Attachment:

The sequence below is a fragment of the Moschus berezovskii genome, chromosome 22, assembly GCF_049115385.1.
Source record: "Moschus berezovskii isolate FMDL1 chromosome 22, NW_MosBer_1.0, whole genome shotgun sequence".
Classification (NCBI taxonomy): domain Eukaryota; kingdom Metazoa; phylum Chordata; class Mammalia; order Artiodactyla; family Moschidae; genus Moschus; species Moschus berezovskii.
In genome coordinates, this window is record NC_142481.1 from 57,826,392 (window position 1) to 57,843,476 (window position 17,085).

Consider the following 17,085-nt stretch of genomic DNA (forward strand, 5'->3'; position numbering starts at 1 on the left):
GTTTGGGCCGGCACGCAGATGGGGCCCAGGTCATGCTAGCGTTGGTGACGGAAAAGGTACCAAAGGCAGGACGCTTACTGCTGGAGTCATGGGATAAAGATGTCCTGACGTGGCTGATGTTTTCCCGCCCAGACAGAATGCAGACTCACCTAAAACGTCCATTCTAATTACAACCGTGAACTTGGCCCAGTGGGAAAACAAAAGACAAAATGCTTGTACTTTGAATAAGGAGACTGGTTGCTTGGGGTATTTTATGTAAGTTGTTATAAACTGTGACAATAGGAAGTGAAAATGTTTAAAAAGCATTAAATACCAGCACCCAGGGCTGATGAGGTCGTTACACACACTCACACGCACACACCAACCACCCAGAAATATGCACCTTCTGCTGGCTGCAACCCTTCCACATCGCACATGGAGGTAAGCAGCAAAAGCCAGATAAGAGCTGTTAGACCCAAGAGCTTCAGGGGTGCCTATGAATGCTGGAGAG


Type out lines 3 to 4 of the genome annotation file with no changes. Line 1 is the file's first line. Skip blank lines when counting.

Classification (NCBI taxonomy): domain Eukaryota; kingdom Metazoa; phylum Chordata; class Mammalia; order Artiodactyla; family Moschidae; genus Moschus; species Moschus berezovskii.
In genome coordinates, this window is record NC_142481.1 from 57,826,392 (window position 1) to 57,843,476 (window position 17,085).